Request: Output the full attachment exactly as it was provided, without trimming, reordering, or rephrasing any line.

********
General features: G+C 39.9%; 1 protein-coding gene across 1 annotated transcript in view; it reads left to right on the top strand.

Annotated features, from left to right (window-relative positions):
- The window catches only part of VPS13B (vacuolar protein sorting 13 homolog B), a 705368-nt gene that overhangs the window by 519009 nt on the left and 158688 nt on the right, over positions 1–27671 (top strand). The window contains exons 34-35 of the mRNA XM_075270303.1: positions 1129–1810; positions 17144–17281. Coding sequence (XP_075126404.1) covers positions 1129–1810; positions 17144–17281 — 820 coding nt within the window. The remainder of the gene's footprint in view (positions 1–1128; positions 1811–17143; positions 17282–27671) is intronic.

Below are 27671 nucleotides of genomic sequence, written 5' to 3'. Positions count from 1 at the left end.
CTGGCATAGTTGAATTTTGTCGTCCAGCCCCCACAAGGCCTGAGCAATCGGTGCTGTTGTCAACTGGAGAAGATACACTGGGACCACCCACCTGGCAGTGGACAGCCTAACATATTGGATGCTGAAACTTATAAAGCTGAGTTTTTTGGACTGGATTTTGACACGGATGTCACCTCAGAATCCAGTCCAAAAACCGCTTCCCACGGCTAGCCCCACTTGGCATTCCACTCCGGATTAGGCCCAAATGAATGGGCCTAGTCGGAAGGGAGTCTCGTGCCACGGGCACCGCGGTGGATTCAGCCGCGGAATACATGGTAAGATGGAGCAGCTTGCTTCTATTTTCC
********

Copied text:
General features: G+C 39.9%; 1 protein-coding gene across 1 annotated transcript in view; it reads left to right on the top strand.

Annotated features, from left to right (window-relative positions):
- The window catches only part of VPS13B (vacuolar protein sorting 13 homolog B), a 705368-nt gene that overhangs the window by 519009 nt on the left and 158688 nt on the right, over positions 1–27671 (top strand). The window contains exons 34-35 of the mRNA XM_075270303.1: positions 1129–1810; positions 17144–17281. Coding sequence (XP_075126404.1) covers positions 1129–1810; positions 17144–17281 — 820 coding nt within the window. The remainder of the gene's footprint in view (positions 1–1128; positions 1811–17143; positions 17282–27671) is intronic.

Below are 27671 nucleotides of genomic sequence, written 5' to 3'. Positions count from 1 at the left end.
CTGGCATAGTTGAATTTTGTCGTCCAGCCCCCACAAGGCCTGAGCAATCGGTGCTGTTGTCAACTGGAGAAGATACACTGGGACCACCCACCTGGCAGTGGACAGCCTAACATATTGGATGCTGAAACTTATAAAGCTGAGTTTTTTGGACTGGATTTTGACACGGATGTCACCTCAGAATCCAGTCCAAAAACCGCTTCCCACGGCTAGCCCCACTTGGCATTCCACTCCGGATTAGGCCCAAATGAATGGGCCTAGTCGGAAGGGAGTCTCGTGCCACGGGCACCGCGGTGGATTCAGCCGCGGAATACATGGTAAGATGGAGCAGCTTGCTTCTATTTTCC